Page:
SMEs are no longer an afterthought for banks. They now represent a lucrative money-spinner, and we’re not talking about loans. We’re talking about digital tools that SMEs not only want, but are crying out and willing to pay for.
Banks are in an enviable position, as they have an unrivalled platform to offer SMEs what they want and to tap into a new revenue stream. But first, they must ask themselves these five vital questions.
1. “Do we really understand what SMEs want?”
This is the quintessential question facing banks that seek to get a leg up on their competitors in the new small to medium-sized enterprises (SME) banking frontier. A true appreciation of SME client needs and wants, and how to deliver them, will decide the winners and losers in this new, multi-billion dollar banking segment.
What do we mean by “truly understanding your SME client”? We mean knowing exactly what digital tools they want to make the daily running of their business easier, quicker and so useful that they are willing to pay for it.
SMEs have demonstrated a willingness to pay, albeit modestly, for high quality, high value business and finance tools. The caveat for banks however, is that on their own, to get to a level of deep understanding of SMEs, massive capital investment is required, it will be slow and it is questionable whether it will even prove to be successful.
This is why more banks are collaborating with fintech companies. Fintechs hold the key to understanding the customer. It is through leveraging this know-how that fintechs hold a monopoly on that banks will profit the most from in this new SME banking frontier.
2. “Are we ready to become an SME business partner?”
Whether banks want to admit it or not, the industry has been known for historically being profits-centric. Frankly, this will not wash anymore, in a sector that is set to become ultra competitive. It’s time to be client-centric.
It is after all, one of the main reasons why fintechs have rose to prominence. Through innovative, tech-driven financial solutions at accessible prices, fintech has a reputation for being customer-centric – for being a business partner. It is not merely an option for banks to learn from fintechs; they must.
If your bank is eager to capitalise on the new opportunities in SME banking, it must change how it views its role with SMEs. SMEs don’t want a mere service provider anymore. They want a business partner – an entity that understands their needs and helps them to solve their business problems and more onerous, time-consuming tasks in a cost-efficient, convenient manner. Can your bank be that business partner?
3. “Do we fully grasp the scope involved?”
In the UK alone, the new revenue streams offered by SME banking amount to an estimated £1.5 billion per year, and that’s without the further opportunities of cross-selling that new client acquisition opens the door to.
But to give your bank the best opportunity to bite off as big a piece of this pie as possible, it must fully comprehend what is involved, and avoid the temptation to cut corners with what may appear to be quick-win solutions.
To win the SME banking race, it cannot be approached lightly. It will involve considerable investment in time and capital. It will necessitate an organization-wide shift at all levels. It will open the bank up to a degree of risk.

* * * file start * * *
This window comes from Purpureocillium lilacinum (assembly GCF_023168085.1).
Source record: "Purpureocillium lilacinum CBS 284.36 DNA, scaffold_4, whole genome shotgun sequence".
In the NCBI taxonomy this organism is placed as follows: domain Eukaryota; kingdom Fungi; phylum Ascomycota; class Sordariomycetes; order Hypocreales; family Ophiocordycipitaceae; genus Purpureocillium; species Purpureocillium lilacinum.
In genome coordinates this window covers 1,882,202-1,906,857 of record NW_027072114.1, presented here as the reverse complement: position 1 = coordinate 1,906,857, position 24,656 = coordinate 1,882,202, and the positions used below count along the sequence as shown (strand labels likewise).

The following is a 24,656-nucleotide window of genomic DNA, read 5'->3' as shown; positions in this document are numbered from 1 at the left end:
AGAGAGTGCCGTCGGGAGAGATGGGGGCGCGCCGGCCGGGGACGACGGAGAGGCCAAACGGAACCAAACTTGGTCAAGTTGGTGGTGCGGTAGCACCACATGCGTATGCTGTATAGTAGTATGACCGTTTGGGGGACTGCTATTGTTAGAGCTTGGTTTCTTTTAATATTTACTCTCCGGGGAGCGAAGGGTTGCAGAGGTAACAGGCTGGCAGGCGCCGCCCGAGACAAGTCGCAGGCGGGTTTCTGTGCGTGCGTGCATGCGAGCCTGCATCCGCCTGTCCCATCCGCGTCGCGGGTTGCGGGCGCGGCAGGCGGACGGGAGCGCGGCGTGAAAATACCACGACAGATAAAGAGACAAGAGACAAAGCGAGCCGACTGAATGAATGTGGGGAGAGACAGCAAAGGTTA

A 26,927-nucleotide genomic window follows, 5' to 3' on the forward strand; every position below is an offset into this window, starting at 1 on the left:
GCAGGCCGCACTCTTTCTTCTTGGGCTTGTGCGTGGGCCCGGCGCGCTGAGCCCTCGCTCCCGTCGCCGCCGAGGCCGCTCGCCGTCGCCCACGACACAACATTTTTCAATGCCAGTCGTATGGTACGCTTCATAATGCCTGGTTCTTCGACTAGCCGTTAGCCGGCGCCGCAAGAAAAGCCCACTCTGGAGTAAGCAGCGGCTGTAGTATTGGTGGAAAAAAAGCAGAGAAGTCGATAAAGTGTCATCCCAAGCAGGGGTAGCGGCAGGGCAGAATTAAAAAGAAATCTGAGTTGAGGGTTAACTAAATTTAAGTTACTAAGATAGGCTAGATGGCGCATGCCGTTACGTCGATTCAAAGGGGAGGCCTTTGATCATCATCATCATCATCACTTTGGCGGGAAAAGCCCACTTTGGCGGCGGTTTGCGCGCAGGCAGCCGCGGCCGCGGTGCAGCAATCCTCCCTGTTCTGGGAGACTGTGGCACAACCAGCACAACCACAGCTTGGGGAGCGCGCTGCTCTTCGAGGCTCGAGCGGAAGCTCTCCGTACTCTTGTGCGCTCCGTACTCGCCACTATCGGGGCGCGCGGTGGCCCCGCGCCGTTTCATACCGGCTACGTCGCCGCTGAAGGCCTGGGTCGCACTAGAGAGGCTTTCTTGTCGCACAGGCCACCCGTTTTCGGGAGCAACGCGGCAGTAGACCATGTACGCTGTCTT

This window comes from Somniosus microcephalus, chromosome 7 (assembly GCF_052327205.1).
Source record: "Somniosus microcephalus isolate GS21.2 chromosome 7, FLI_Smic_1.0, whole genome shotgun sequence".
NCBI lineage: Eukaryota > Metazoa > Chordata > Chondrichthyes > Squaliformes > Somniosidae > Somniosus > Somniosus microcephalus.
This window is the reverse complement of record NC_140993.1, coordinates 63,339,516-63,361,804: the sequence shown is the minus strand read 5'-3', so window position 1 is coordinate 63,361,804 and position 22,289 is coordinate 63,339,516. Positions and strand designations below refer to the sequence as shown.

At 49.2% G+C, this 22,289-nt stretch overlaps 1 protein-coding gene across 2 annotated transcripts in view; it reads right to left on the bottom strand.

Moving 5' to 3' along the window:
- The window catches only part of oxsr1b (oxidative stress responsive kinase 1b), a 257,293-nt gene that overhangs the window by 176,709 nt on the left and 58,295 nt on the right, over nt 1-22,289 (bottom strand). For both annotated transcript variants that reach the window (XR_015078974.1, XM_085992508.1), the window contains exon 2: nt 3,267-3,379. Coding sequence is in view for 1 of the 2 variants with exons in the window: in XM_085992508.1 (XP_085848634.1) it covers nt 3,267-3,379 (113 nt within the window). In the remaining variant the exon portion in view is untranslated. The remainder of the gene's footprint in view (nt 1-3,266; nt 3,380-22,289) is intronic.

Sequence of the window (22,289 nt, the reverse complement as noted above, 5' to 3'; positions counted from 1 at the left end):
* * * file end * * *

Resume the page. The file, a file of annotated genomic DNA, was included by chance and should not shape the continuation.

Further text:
But the greater risk is almost certainly electing to ignore the threat of failing to act or in taking a wait-and-see approach.
Your bank will have to develop much more intricate, meticulous systems to categorise different types of SME and better serve their needs. It will be required to build a well-oiled machine of communication channels within the banking organisation and with partner fintech companies. It will, for its own benefit, need to learn how to harness the power of its vast reservoir of SME client data.
4. “Do we have a cross-selling plan ready to go?”
Further opportunity to serve the SME segment and to boost revenues lies in the chance to cross-sell. Perhaps your bank attracts new SME clients with a Business Financial Management tool that it sells to SMEs at a low price point.
Your bank is already providing significant value to these SME clients. Through fostering a strong working relationship with SMEs while they use the BFM tool to solve pressing business needs, trust is built between your bank and the SME. This makes cross-selling much easier. Perhaps the SME needs foreign exchange services, or a business loan, for instance.
Does your bank have a streamlined digital process in place to evaluate when to cross-sell, and to evaluate and log the business finance needs of SME clients? This is crucial, because it solves more SME needs and brings in extra revenue for your bank, as well as enhances brand loyalty.
5. “How does this fall into the wider changes in banking?”
There are many shifts taking place in banking right now. The digital revolution and the fintech movement are the two most important, which happen to be inextricably linked.
Then there are the incoming Payments Services Directive 2 and bank account aggregation developments, which are sure to shake up the entire financial sector in Europe.
How does the new SME-banking shift fall into the wider changes in the sector? This is an important question, as this new SME banking opportunity involves digital knowhow and fintech innovation. The upcoming September 2018 PSD2 and account aggregation developments will have a further impact on your bank’s interests in SME banking, as it brings with it a new level of competition.
Getting this urgent SME banking challenge right will place your bank on a strong trajectory for the sector-wide changes that will take place in coming years.
This article originally appeared on blog.strands.com